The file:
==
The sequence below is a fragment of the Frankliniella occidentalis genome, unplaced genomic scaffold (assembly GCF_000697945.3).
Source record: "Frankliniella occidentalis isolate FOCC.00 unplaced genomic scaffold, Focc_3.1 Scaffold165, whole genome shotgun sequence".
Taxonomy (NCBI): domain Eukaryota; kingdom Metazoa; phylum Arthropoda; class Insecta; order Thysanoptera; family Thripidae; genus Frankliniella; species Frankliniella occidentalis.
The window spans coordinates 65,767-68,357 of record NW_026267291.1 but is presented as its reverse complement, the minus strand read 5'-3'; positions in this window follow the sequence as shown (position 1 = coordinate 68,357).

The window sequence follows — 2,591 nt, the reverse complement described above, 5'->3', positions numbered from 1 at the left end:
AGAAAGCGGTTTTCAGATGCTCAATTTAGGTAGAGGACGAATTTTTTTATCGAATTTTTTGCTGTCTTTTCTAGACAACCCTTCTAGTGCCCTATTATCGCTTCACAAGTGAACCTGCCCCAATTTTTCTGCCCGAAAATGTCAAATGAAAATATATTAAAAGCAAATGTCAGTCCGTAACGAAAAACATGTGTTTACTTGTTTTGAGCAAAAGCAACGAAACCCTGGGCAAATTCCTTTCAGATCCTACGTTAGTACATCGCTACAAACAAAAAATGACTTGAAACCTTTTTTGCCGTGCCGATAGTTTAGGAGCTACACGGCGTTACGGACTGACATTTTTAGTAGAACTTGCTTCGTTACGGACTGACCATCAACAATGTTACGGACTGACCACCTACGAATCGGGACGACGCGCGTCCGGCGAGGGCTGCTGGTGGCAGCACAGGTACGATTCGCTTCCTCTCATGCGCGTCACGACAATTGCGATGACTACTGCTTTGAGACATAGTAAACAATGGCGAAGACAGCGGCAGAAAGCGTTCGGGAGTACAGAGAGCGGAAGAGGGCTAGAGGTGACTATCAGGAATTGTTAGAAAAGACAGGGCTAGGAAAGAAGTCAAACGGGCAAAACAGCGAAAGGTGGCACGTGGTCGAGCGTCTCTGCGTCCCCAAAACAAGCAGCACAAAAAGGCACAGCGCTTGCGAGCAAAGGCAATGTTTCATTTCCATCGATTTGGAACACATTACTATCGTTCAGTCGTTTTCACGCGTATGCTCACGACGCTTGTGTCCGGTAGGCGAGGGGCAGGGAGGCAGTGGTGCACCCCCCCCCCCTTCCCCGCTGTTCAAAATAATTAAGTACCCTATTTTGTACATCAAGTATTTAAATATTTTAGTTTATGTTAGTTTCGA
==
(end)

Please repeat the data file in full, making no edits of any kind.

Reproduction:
The sequence below is a fragment of the Frankliniella occidentalis genome, unplaced genomic scaffold (assembly GCF_000697945.3).
Source record: "Frankliniella occidentalis isolate FOCC.00 unplaced genomic scaffold, Focc_3.1 Scaffold165, whole genome shotgun sequence".
Taxonomy (NCBI): domain Eukaryota; kingdom Metazoa; phylum Arthropoda; class Insecta; order Thysanoptera; family Thripidae; genus Frankliniella; species Frankliniella occidentalis.
The window spans coordinates 65,767-68,357 of record NW_026267291.1 but is presented as its reverse complement, the minus strand read 5'-3'; positions in this window follow the sequence as shown (position 1 = coordinate 68,357).

The window sequence follows — 2,591 nt, the reverse complement described above, 5'->3', positions numbered from 1 at the left end:
AGAAAGCGGTTTTCAGATGCTCAATTTAGGTAGAGGACGAATTTTTTTATCGAATTTTTTGCTGTCTTTTCTAGACAACCCTTCTAGTGCCCTATTATCGCTTCACAAGTGAACCTGCCCCAATTTTTCTGCCCGAAAATGTCAAATGAAAATATATTAAAAGCAAATGTCAGTCCGTAACGAAAAACATGTGTTTACTTGTTTTGAGCAAAAGCAACGAAACCCTGGGCAAATTCCTTTCAGATCCTACGTTAGTACATCGCTACAAACAAAAAATGACTTGAAACCTTTTTTGCCGTGCCGATAGTTTAGGAGCTACACGGCGTTACGGACTGACATTTTTAGTAGAACTTGCTTCGTTACGGACTGACCATCAACAATGTTACGGACTGACCACCTACGAATCGGGACGACGCGCGTCCGGCGAGGGCTGCTGGTGGCAGCACAGGTACGATTCGCTTCCTCTCATGCGCGTCACGACAATTGCGATGACTACTGCTTTGAGACATAGTAAACAATGGCGAAGACAGCGGCAGAAAGCGTTCGGGAGTACAGAGAGCGGAAGAGGGCTAGAGGTGACTATCAGGAATTGTTAGAAAAGACAGGGCTAGGAAAGAAGTCAAACGGGCAAAACAGCGAAAGGTGGCACGTGGTCGAGCGTCTCTGCGTCCCCAAAACAAGCAGCACAAAAAGGCACAGCGCTTGCGAGCAAAGGCAATGTTTCATTTCCATCGATTTGGAACACATTACTATCGTTCAGTCGTTTTCACGCGTATGCTCACGACGCTTGTGTCCGGTAGGCGAGGGGCAGGGAGGCAGTGGTGCACCCCCCCCCCCTTCCCCGCTGTTCAAAATAATTAAGTACCCTATTTTGTACATCAAGTATTTAAATATTTTAGTTTATGTTAGTTTCGA